PAPERBACK HERO (Peter Pearson). 91 minutes. Opens Friday (November 17). For venues and times, see Movies, page 107. Rating: NN Rating: NN
Watching Paperback Hero, a 1973 film about small-town Saskatchewan, in 2006 is akin to seeing Rebel Without A Cause after renting, say, Boyz N The Hood. This year's selection for the Canada Open Vault at TIFF was no doubt risqué at the time: the visuals are gritty, the language is coarse(ish) and there's a good bit of nudity.
Rick (Keir Dullea), an aging Clint Eastwood-obsessed playboy, is the perfect 70s anti-hero being destroyed by his own foibles. Despite his receding hairline and lack of ambition, Rick's prowess as a lover and hockey player gets him lots of freebies, including the affections of obviously self-hating women.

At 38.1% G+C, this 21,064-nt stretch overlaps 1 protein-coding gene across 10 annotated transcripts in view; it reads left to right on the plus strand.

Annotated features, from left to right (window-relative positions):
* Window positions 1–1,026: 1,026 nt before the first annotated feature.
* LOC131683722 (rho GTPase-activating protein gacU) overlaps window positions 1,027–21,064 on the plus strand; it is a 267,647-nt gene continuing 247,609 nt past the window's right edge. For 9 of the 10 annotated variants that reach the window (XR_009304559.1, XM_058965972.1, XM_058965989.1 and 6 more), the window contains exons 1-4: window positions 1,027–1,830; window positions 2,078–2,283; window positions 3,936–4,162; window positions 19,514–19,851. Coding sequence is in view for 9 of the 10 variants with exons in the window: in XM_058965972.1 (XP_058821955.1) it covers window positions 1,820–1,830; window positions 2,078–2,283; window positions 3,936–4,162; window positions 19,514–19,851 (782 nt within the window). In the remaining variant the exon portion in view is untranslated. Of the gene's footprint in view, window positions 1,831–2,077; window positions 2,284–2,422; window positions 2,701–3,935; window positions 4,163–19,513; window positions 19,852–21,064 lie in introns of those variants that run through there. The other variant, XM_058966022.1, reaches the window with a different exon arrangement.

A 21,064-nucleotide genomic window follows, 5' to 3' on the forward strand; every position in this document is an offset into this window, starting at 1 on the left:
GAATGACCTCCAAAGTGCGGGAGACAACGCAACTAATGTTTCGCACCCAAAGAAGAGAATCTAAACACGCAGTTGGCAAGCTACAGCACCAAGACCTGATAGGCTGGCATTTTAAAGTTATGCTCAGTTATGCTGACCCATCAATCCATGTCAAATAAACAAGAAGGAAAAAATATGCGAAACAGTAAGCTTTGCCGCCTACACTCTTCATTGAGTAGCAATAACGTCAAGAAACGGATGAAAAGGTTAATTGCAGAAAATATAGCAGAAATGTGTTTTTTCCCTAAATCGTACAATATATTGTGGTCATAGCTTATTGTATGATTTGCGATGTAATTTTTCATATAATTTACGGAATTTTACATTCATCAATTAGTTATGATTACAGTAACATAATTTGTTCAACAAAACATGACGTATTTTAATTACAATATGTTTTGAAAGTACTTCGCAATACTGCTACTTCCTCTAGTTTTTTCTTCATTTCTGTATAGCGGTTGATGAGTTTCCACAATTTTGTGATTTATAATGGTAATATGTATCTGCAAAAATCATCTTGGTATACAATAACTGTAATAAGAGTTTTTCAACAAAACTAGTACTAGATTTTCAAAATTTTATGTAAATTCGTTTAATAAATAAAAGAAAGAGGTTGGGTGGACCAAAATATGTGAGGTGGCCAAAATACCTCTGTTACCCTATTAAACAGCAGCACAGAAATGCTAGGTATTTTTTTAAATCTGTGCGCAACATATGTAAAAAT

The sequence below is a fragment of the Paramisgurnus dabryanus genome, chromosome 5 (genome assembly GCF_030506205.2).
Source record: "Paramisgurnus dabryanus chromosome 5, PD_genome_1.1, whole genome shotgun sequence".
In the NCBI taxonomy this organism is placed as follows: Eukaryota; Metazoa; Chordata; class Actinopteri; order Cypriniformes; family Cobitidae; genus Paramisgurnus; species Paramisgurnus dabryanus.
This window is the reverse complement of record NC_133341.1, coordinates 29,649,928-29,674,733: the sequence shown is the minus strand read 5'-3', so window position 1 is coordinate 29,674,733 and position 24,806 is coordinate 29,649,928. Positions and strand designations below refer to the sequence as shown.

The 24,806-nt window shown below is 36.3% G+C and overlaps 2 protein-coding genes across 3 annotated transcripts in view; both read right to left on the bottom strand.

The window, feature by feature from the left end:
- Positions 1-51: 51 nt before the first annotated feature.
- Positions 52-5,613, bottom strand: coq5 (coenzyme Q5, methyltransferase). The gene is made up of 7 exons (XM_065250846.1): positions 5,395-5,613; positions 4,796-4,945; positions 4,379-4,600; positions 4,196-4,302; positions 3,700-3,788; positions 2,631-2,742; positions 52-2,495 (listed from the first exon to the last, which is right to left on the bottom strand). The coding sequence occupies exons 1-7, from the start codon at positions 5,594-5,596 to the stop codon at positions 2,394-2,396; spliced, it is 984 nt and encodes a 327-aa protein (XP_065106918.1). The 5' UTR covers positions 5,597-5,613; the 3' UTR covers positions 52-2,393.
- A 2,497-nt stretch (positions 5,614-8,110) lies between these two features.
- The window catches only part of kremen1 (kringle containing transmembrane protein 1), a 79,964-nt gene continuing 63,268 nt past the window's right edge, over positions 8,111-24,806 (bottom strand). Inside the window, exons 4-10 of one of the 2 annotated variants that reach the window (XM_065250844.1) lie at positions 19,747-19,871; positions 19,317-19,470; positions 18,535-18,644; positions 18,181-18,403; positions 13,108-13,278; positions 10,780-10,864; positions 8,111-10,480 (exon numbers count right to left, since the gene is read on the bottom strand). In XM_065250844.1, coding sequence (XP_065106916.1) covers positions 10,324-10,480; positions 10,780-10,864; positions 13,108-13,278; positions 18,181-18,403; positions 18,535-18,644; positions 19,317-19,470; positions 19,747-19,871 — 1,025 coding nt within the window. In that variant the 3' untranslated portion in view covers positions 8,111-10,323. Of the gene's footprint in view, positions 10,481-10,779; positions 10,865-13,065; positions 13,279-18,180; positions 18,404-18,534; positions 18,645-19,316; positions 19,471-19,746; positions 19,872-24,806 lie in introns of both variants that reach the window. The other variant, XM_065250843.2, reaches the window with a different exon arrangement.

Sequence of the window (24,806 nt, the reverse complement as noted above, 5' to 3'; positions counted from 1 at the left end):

But the puerile man-child is no longer a shocking figure - there's an entire comedy industry built around Rick's cinematic descendents - and the anti-hero is so common that Bryan Singer has to spend a jillion dollars to convince us to care about a goody-goody like Superman.
From this vantage point, Paperback Hero merely serves as a long-form video for Gordon Lightfoot's If You Could Read My Mind and an excellent argument for higher education. The only woman to resist Rick's "charms" is university-educated Joanna (Dayle Haddon), setting off the High Noon-style denouement.
You simply want Rick to grow up and the other women in his life to grow a pair.